In this WSB newsfilm clip, Dr. Martin Luther King, Jr., speaks at an outdoor press conference in Albany, Georgia, on Wednesday, July 25, 1962, addressing the previous night's altercation when angry onlookers began throwing rocks and bottles at the police who were arresting demonstrators. While neither the demonstrators nor the leaders of the Albany Movement were violent during the disturbance, King says that the civil rights movement abhors violence so much that they are compelled to assume some responsibility for any destructive behavior of African Americans who were present. In response to the dispute, civil rights leaders declare a "day of penance" in which there will be no demonstrations and ask that those who adhere to nonviolent principles pray for those who have not yet assimilated them. King regrets that violence plays into the hands of segregationists, and that public officials are exploiting the outbreak "for their own political capital." King also announces afternoon plans to take a team disciplined in nonviolence into businesses, pool halls, and taverns of Albany's Harlem neighborhood to educate residents about appropriate nonviolent tactics and to encourage their practice. As explanations for the crowd's actions, King cites the July 23, 1962 beating of a pregnant Marion King, the pregnant wife of Slater King, no relation to Martin Luther King, by guards in Camilla, Georgia; and the April 15, 1962 slaying of Albany African American restaurant owner Walter Harris by local police. He avows, however, that these are not excuses. African Americans may develop a sense of discontent and at times bitterness after being the victims of so much violence. King states that although he believes that only a small minority of the activists have been violent, the movement will reconsider scheduling night demonstrations. Demonstrations at any time, day or night, will only resume if a commitment to nonviolence is demonstrated in the Albany community; King is optimistic that this will prove to be the case. less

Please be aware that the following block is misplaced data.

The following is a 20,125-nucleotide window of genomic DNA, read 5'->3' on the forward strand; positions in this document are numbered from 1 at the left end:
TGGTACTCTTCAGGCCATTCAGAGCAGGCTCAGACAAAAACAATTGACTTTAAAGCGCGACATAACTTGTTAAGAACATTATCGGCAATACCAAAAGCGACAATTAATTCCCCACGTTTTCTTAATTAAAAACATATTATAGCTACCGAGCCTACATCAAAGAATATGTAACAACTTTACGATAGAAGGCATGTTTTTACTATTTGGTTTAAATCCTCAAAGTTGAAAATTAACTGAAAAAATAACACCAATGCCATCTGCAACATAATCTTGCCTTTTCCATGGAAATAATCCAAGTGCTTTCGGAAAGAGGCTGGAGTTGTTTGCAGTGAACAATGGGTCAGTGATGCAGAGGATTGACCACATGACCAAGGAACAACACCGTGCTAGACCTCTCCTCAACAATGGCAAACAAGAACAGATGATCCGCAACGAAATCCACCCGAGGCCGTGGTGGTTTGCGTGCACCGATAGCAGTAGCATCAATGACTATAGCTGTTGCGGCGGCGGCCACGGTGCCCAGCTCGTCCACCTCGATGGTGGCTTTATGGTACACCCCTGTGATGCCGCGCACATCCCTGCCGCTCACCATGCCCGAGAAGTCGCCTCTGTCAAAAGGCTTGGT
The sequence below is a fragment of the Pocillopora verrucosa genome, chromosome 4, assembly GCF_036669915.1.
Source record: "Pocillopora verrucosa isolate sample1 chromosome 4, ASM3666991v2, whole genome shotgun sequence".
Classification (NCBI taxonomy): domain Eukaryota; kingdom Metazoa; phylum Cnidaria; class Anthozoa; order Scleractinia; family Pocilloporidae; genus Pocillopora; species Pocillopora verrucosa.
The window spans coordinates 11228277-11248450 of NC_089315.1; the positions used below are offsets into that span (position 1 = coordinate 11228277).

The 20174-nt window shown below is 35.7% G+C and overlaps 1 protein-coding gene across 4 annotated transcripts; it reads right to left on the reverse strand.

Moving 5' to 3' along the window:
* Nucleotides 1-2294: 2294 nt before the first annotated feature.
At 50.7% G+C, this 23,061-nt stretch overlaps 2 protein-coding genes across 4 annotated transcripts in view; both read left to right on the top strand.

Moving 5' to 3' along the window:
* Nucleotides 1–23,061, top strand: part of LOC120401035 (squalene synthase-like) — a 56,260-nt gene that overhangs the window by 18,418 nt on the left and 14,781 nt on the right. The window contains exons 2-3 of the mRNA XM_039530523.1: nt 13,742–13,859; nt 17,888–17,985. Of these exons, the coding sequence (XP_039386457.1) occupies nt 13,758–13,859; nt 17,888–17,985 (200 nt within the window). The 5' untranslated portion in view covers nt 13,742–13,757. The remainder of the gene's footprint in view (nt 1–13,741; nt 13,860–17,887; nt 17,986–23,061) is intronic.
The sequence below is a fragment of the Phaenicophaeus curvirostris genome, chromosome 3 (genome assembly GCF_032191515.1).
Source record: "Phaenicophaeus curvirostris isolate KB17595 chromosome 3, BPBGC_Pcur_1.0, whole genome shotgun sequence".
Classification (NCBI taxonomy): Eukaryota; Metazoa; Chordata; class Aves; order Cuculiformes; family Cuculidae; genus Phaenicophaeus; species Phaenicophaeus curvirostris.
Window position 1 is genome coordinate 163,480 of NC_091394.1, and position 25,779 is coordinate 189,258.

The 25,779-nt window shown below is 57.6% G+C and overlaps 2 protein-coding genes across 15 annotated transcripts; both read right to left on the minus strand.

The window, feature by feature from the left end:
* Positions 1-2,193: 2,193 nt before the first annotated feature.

• Rights